A homemade gyro bowl recipe with sauce and toppings.

Looking to up your protein content and get at least 20 grams of protein per meal? 

Protein plays an important role in our overall health and longevity. It is the building block for our muscles, bones, skin, and other tissues in the body. When I first decided to implement a high-protein diet, I was quite overwhelmed. 

But once I cracked the code, I realized it was actually pretty easy to get the amount of protein I needed to maintain a healthy lifestyle. And no, you don’t have to drink raw eggs, eat an insane amount of chicken, or replace meals with protein shakes to do it. You can actually enjoy your food and get the protein boost you need. 

In this article, you’ll learn how many grams of protein your body needs per day. You’ll also learn about the best food to incorporate into your diet to hit at least 20 g of protein per meal. 

A homemade gyro bowl recipe with sauce and toppings.
Homemade Gyro Bowls

Why 20 g protein?

I used 20 grams of protein as a benchmark because 20-30g is the minimum recommended amount of protein per meal for the average person. However, people need different amounts of protein depending on factors such as age, weight, health, and activity level. 

According to nutritionist Karen Kennedy, the amount of protein recommended per day is 0.5g of protein per pound of body weight.

So if you were 150 pounds, for instance, 75g of protein per day is recommended. Divide that between 3 meals, and you should aim for 20 grams of protein per meal.

Now you may be wondering, “Is it bad to get 20 grams per meal when I weigh more than 150 pounds?” 

No, not necessarily. This is merely a guideline for an average person. If you are highly active or have a physically demanding job, you may need to increase your protein intake to support muscle growth and repair. After the age of 30, our bodies start to naturally lose muscle mass, so it’s important to increase protein intake as we age. I recommend consulting your own doctor or health professional to determine the right amount for you and your own goals. 

Protein and Its Vital Role in a Low-Carb Diet

According to Healthline, protein is an essential macronutrient in a low-carb diet because when we cut back on carbohydrates, we now only rely on protein and healthy fats for energy. If we don’t get enough protein, our bodies begin to break down muscle tissue for fuel, leading to loss of muscle mass and a slower metabolism. Not ideal.

Eating high-protein meals will not only prevent muscle loss but also help maintain lean muscle mass and even muscle growth if you pair it with resistance training. You’ll feel full and satiated after meals, are less likely to crave carbs, and have the energy to tackle your day.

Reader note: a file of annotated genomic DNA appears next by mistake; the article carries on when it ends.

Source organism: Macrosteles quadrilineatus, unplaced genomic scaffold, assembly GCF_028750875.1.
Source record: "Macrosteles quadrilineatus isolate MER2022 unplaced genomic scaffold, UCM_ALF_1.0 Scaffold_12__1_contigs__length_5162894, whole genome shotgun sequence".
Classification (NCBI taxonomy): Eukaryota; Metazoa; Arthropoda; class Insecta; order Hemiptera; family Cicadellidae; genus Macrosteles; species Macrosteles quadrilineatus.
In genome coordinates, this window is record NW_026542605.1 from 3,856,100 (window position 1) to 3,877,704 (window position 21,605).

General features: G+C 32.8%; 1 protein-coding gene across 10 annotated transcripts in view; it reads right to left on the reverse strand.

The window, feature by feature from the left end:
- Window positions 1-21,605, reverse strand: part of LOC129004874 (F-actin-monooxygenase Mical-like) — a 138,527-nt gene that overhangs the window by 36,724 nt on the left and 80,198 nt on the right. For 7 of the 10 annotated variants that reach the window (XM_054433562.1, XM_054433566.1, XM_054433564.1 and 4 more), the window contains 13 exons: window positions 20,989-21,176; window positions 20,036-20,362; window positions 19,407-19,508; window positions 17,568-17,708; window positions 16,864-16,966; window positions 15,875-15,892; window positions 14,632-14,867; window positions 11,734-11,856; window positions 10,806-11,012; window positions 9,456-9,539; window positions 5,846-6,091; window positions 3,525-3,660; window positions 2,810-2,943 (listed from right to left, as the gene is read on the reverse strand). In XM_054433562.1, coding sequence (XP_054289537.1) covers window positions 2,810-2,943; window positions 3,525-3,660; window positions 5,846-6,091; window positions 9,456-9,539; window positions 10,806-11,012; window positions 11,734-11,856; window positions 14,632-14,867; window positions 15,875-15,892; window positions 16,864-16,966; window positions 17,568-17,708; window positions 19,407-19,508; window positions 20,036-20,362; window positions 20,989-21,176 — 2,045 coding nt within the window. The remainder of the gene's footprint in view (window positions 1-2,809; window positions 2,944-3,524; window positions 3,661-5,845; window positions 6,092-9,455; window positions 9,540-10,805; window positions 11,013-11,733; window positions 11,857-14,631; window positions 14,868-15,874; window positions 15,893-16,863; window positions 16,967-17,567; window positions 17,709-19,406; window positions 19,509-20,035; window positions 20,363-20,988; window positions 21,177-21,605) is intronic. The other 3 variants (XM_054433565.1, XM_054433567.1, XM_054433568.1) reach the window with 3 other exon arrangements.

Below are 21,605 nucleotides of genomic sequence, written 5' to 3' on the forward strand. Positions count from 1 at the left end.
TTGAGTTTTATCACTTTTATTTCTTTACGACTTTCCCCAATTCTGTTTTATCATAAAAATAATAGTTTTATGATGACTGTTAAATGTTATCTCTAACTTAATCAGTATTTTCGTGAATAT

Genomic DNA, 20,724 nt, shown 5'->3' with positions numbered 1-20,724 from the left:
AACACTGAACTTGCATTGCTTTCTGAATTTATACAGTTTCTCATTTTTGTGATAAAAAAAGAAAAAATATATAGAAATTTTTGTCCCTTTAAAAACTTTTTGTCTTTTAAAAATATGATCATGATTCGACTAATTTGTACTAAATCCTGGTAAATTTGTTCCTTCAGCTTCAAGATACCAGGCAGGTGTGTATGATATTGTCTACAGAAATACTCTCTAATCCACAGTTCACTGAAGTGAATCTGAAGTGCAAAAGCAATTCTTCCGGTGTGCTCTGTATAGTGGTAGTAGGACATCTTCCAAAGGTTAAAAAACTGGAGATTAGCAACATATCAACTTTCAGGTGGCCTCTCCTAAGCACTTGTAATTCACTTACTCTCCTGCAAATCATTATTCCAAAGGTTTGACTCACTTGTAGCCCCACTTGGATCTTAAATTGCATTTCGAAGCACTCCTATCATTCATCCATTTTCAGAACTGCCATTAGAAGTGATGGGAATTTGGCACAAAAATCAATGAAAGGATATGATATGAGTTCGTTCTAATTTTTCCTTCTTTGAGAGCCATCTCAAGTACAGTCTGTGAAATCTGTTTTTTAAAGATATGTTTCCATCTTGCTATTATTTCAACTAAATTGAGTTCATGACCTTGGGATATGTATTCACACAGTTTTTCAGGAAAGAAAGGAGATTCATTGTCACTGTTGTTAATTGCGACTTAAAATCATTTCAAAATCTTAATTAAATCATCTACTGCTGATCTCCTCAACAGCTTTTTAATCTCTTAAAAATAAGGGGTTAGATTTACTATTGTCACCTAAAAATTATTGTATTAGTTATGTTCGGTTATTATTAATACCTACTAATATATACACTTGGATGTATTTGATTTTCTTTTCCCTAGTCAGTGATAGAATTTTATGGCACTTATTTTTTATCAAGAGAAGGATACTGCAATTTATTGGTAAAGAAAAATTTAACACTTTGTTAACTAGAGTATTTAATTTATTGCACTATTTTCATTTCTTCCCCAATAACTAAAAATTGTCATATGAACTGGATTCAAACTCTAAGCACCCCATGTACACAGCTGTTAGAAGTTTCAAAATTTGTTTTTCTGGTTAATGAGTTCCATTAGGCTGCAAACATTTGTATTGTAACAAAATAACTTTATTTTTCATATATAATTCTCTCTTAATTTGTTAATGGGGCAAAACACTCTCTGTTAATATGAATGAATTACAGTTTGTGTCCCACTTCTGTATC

Need some super easy, low-carb, and high-protein meals to get you started? Check out my 10 High Protein Meal Prep Recipes to help you build a sustainable (and delicious!) low-carb diet.

Asian short ribs in a wooden bowl with garnish over a green tile surface.
Healthy Asian Short Ribs

5 Ways to Get 20 Grams of Protein Per Meal

Whether you’re low-carb, a certified carnivore, or follow a vegetarian diet or vegan/plant-based diet, there’s enough protein to go around for everyone. The following list of foods are high in protein, easy to incorporate into meals, and are just downright tasty. 

You can find most of these items at your local grocery store. I’ve also included some of my favorite brands that I purchase from Thrive Market. Use code SHREDHAPPENS and join Thrive Market today to get 30% off your first order AND a FREE gift worth up to $60!

Add these items to your grocery list and keep them as pantry staples. Tha way, you always have a protein source on hand. I also share some of my favorite recipes you can try with these foods for the perfect starting point.

1. Meat & Seafood

TikTok salmon bowl on a white plate over a gray marble surface.
TikTok Salmon Bowl

The most commonly known source of protein, animal-based sources like lean beef, chicken breast, white fish, and seafood, are all low in carbs and high in protein. Some of the highest protein options include:

2. Dairy Products

Mast o khiar in an orange bowl with a spoon and toppings.
Mast O Khiar (Persian Yogurt Dip)

Plenty of dairy foods are chock-full of protein, but don’t forget all the healthy fats and calcium they provide, too! Dairy is easy to add to any recipe, whether it’s a complete meal or snack.  Some great high-protein dairy options include:

3. Beans

Air fryer pasta bake in air fryer basket with a wooden serving spoon.

Beans are one of the best plant-based foods to supply adequate amounts of protein. They are also high in fiber, making them a great option for improving digestion and keeping you feeling full. Some of my favorite low-carb, high-protein beans include:

  • Pinto beans (8g per 1/2 cup serving): These are commonly used in Mexican dishes. They can be added to salads, soups, and even mashed into a delicious dip.